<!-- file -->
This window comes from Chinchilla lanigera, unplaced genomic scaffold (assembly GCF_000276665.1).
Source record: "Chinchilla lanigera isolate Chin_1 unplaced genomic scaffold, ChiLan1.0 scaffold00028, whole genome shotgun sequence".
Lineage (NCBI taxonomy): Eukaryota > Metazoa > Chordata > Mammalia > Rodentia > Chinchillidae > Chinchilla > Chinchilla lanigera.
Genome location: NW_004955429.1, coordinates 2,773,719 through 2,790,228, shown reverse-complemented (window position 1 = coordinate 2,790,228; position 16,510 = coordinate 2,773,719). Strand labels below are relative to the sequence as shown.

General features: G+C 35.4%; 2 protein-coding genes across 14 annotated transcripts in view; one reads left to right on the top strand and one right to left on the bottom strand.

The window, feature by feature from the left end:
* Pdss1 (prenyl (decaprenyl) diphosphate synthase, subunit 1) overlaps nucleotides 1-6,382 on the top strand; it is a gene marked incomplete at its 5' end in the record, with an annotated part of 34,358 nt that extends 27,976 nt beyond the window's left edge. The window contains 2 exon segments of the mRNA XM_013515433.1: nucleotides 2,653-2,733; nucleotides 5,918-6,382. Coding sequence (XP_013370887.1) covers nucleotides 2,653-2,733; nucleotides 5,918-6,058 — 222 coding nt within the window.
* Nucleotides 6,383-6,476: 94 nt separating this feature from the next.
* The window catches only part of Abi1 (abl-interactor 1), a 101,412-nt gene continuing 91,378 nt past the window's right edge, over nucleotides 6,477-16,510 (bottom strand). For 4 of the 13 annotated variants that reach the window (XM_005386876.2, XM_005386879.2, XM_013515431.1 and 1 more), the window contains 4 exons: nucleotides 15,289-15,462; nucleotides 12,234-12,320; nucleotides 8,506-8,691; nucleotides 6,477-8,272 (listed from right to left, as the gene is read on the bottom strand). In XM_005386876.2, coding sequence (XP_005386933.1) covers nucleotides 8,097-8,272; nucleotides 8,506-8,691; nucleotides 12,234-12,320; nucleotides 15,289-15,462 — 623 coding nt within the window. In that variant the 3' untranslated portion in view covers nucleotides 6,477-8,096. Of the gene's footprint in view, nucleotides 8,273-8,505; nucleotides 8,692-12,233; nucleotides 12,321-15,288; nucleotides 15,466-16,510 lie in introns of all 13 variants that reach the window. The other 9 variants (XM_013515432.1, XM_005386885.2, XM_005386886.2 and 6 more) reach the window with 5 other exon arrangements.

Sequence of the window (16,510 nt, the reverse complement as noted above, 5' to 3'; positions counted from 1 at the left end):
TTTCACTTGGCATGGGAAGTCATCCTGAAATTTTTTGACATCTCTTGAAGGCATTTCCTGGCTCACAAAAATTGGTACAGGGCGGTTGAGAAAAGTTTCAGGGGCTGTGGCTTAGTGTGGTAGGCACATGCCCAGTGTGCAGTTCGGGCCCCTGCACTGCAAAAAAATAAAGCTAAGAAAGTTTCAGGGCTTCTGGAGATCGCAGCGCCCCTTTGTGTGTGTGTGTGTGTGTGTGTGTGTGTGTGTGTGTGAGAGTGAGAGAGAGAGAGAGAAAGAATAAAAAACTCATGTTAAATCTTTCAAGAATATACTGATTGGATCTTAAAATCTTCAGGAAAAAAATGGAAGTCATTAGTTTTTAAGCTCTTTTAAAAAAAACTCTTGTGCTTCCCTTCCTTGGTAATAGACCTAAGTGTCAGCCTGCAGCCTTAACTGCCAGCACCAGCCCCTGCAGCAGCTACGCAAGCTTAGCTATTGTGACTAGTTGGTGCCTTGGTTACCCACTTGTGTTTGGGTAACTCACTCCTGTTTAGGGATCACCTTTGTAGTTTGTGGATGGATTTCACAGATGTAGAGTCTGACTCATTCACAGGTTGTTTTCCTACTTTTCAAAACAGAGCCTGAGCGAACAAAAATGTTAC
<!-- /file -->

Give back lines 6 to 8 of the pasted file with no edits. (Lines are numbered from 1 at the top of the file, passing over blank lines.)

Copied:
The window, feature by feature from the left end:
* Pdss1 (prenyl (decaprenyl) diphosphate synthase, subunit 1) overlaps nucleotides 1-6,382 on the top strand; it is a gene marked incomplete at its 5' end in the record, with an annotated part of 34,358 nt that extends 27,976 nt beyond the window's left edge. The window contains 2 exon segments of the mRNA XM_013515433.1: nucleotides 2,653-2,733; nucleotides 5,918-6,382. Coding sequence (XP_013370887.1) covers nucleotides 2,653-2,733; nucleotides 5,918-6,058 — 222 coding nt within the window.
* Nucleotides 6,383-6,476: 94 nt separating this feature from the next.